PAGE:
• Reenlistment Bonuses:  Reenlistment bonuses are considered assets in a bankruptcy case just like furniture or a car.  The payments that are still due to you need to be protected in the bankruptcy or they will have to be surrendered to the bankruptcy trustee.  How they can be protected depends on which state law you are using.  For this reason an experience military bankruptcy attorney is a necessity.
  • Credit Unions: The vast majority of military servicemembers, retirees and DOD civilians favor using military affiliated credit unions to do their banking.  The most common credit unions in this area are Navy Federal Credit Union, Langley Federal Credit Union, ABNB Federal Credit Union and Pentagon Federal Credit Union.  There are several civilian credit unions that are common to the area also including Chartway Federal Credit Union, Virginia Credit Union and a multitude of city and organization specific credit unions.  Credit unions unlike banks have special powers, the power of offset & the power of cross-collateralization .  If you fall behind on your payments they may deduct the payment from your account without prior notification and when you file bankruptcy they may seize any funds in your account.  Additionally, any unsecured loans including a credit card are secured by any interest the credit union has in collateral such as a vehicle.  These are complicated issues which an experience military bankruptcy attorney from The Merna Law Group can help you with.
  • JAG or Legal Officer:  Unfortunately, neither the Judge Advocate General’s office (JAG) nor your legal officer can assist you with a civil action such as bankruptcy or divorce.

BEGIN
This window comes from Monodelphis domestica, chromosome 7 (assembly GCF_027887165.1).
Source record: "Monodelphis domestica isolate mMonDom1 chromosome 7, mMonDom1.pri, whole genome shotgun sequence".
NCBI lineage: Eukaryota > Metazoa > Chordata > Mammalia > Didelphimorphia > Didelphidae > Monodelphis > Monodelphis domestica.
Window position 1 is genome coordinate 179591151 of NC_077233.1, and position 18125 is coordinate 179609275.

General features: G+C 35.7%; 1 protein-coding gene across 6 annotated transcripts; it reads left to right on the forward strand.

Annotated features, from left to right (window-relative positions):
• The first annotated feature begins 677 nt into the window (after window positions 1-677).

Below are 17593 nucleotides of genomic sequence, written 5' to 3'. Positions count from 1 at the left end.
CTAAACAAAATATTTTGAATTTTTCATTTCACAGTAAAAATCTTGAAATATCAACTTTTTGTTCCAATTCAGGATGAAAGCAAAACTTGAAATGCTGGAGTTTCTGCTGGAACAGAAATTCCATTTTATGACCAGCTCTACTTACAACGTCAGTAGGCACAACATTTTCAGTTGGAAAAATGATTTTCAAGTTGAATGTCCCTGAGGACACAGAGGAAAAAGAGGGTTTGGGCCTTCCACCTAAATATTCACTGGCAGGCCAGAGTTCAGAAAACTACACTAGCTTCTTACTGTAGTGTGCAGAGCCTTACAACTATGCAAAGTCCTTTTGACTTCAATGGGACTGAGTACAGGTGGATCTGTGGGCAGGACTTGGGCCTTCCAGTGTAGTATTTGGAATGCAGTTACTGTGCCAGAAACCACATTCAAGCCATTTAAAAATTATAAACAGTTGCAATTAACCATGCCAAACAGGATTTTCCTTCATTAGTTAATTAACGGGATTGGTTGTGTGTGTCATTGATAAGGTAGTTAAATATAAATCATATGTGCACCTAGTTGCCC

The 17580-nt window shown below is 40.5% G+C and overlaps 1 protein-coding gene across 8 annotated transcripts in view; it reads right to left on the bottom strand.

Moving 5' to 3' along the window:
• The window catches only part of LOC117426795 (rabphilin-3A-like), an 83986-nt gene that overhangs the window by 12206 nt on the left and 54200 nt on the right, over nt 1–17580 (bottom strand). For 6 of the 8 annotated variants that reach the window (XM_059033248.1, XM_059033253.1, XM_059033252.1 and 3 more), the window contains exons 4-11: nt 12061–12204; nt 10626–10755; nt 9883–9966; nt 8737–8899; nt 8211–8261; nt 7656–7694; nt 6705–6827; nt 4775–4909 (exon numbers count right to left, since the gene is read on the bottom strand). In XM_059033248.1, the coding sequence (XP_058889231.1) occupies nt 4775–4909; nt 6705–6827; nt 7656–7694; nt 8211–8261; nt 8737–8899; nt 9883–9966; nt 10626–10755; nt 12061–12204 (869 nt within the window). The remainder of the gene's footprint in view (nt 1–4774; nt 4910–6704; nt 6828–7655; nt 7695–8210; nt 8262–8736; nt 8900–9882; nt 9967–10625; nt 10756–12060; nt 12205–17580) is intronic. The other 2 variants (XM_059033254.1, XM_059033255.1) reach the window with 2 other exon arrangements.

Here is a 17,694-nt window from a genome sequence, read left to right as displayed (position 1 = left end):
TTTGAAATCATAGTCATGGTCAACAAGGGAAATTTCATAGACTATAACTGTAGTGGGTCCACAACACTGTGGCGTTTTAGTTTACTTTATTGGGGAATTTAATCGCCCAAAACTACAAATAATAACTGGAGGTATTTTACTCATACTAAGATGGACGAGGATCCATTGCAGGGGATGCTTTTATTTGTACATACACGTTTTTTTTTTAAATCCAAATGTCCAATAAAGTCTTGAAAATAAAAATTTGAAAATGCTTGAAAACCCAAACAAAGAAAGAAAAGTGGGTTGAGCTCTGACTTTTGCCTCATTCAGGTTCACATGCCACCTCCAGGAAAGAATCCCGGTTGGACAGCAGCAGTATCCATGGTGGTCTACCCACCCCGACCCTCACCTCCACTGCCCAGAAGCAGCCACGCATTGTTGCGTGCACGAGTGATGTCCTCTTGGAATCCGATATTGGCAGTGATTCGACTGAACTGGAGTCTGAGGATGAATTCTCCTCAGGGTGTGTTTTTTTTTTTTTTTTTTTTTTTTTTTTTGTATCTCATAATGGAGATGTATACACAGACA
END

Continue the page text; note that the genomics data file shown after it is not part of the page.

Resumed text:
Remember – These are just a few of the more common special issues faces by military servicemembers considering bankruptcy.

Military JAG and Security Clearances

Whether you are a military service member or a civilian contractor working on a project for the DOD, financial mismanagement can jeopardize your ability to get and keep a security clearance.  The effect of bad or delinquent debt on your clearance depends on a multitude of factors including the level of your security clearance and what led to the debt.  However, one of the most important factors is whether the indebtedness and default has been resolved.  Bankruptcy can help.

Bankruptcy Acknowledged By The Military & Contractors As A Solution

The filing of a Chapter 7 or a Chapter 13 bankruptcy is acknowledge by both the military security investigation services as well as civilian clearance investigation services as an acceptable was of resolving financial issues.  As a federal right you have protections backed up by federal law against being discriminated in many situations should you file bankruptcy.  The stigma of bankruptcy that was felt many decades ago has been proven invalid in the eyes of the federal government and specifically the military branches.  The realization was that just because people have had past financial difficulties which have been resolved, it didn’t make them a security risk.  However, the problem that does exist for those holding or applying for a security clearance is unresolved financial difficulties. The thought is that if you are under stress due to your financial situation you are more likely to be vulnerable to financial coercion in return for providing classified information.  Studies of spy cases from penetrations of military intelligence, the Central Intelligence Agency (CIA) and all levels of government point to financial coercion as one of the top motivations in cooping an individual into spying. Filing a bankruptcy not only eliminates the debt, it removes the suspicion of your vulnerability to such coercion.